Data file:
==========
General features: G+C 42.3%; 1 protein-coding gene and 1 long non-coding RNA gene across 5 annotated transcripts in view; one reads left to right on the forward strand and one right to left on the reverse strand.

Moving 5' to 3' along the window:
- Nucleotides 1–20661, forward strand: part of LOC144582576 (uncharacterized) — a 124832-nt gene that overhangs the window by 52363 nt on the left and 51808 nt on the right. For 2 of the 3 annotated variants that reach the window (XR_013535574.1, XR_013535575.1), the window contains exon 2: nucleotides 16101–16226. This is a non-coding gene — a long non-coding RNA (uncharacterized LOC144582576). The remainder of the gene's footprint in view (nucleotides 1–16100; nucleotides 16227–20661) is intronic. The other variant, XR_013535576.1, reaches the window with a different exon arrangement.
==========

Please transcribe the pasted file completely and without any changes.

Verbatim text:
General features: G+C 42.3%; 1 protein-coding gene and 1 long non-coding RNA gene across 5 annotated transcripts in view; one reads left to right on the forward strand and one right to left on the reverse strand.

Moving 5' to 3' along the window:
- Nucleotides 1–20661, forward strand: part of LOC144582576 (uncharacterized) — a 124832-nt gene that overhangs the window by 52363 nt on the left and 51808 nt on the right. For 2 of the 3 annotated variants that reach the window (XR_013535574.1, XR_013535575.1), the window contains exon 2: nucleotides 16101–16226. This is a non-coding gene — a long non-coding RNA (uncharacterized LOC144582576). The remainder of the gene's footprint in view (nucleotides 1–16100; nucleotides 16227–20661) is intronic. The other variant, XR_013535576.1, reaches the window with a different exon arrangement.